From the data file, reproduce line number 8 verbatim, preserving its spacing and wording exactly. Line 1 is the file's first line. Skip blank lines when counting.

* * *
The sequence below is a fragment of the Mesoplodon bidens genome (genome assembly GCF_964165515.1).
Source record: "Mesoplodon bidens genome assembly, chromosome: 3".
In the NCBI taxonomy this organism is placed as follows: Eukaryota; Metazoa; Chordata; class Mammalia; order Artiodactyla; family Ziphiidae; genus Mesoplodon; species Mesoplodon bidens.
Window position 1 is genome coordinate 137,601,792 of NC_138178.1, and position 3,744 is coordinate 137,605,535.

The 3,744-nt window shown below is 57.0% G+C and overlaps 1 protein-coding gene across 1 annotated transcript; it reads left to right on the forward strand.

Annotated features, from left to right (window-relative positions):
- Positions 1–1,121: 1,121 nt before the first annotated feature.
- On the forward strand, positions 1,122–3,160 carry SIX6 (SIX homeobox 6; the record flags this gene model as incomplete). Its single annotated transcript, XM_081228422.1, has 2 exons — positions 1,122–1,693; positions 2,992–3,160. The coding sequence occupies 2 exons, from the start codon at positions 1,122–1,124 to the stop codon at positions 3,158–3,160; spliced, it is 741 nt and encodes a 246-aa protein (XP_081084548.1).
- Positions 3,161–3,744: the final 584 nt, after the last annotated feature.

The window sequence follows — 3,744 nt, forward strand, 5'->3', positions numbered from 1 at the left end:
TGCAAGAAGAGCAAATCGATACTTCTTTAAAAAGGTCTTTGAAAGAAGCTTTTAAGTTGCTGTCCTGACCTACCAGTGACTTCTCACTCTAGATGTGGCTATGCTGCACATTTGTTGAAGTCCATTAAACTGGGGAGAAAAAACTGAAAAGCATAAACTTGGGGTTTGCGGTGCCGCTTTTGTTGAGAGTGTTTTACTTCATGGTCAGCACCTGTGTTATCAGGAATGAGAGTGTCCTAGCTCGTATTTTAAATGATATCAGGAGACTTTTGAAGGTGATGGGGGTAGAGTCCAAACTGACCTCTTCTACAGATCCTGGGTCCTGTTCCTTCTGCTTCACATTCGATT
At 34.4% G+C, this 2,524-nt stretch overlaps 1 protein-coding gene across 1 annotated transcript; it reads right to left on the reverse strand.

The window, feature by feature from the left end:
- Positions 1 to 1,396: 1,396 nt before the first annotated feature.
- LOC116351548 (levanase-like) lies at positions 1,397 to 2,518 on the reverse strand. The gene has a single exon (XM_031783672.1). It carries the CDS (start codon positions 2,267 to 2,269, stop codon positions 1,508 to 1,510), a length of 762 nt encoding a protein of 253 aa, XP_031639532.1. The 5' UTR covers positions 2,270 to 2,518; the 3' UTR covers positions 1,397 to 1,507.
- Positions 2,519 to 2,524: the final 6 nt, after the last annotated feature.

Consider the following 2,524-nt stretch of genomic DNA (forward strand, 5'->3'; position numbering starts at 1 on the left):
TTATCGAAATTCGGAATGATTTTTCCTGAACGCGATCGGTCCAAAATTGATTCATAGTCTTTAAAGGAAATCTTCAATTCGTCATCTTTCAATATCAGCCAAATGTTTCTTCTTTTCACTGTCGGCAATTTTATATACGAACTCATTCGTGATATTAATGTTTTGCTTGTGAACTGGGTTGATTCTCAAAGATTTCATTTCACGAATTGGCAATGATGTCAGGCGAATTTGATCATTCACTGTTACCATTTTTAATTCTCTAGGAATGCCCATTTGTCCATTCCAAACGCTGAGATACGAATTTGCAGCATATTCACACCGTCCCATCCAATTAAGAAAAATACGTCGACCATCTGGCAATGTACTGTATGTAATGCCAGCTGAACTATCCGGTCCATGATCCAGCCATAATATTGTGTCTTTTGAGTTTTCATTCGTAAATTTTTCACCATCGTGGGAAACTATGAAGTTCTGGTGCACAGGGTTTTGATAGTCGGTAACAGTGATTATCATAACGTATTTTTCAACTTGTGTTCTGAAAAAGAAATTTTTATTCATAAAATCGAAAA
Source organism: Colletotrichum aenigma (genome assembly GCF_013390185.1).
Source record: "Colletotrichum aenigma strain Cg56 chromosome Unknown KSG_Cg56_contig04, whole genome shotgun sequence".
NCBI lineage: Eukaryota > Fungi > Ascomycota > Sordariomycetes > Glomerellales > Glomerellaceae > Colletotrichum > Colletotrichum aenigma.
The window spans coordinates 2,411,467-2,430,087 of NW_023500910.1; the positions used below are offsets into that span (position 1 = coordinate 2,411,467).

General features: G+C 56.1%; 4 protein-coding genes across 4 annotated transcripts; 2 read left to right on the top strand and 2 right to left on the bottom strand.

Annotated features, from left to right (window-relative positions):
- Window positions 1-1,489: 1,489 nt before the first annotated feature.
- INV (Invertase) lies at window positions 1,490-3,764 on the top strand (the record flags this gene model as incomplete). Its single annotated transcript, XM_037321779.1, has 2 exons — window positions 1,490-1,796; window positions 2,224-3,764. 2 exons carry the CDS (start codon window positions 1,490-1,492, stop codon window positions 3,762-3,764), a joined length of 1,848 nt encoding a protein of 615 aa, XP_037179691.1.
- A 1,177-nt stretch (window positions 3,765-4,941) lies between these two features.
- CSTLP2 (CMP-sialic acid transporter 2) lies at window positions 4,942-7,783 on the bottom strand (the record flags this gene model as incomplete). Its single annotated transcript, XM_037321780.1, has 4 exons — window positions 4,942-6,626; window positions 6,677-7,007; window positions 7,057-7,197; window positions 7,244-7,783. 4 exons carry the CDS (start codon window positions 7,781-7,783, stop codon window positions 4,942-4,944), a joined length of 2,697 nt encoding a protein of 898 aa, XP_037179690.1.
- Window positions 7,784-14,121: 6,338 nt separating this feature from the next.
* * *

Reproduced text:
- On the forward strand, positions 1,122–3,160 carry SIX6 (SIX homeobox 6; the record flags this gene model as incomplete). Its single annotated transcript, XM_081228422.1, has 2 exons — positions 1,122–1,693; positions 2,992–3,160. The coding sequence occupies 2 exons, from the start codon at positions 1,122–1,124 to the stop codon at positions 3,158–3,160; spliced, it is 741 nt and encodes a 246-aa protein (XP_081084548.1).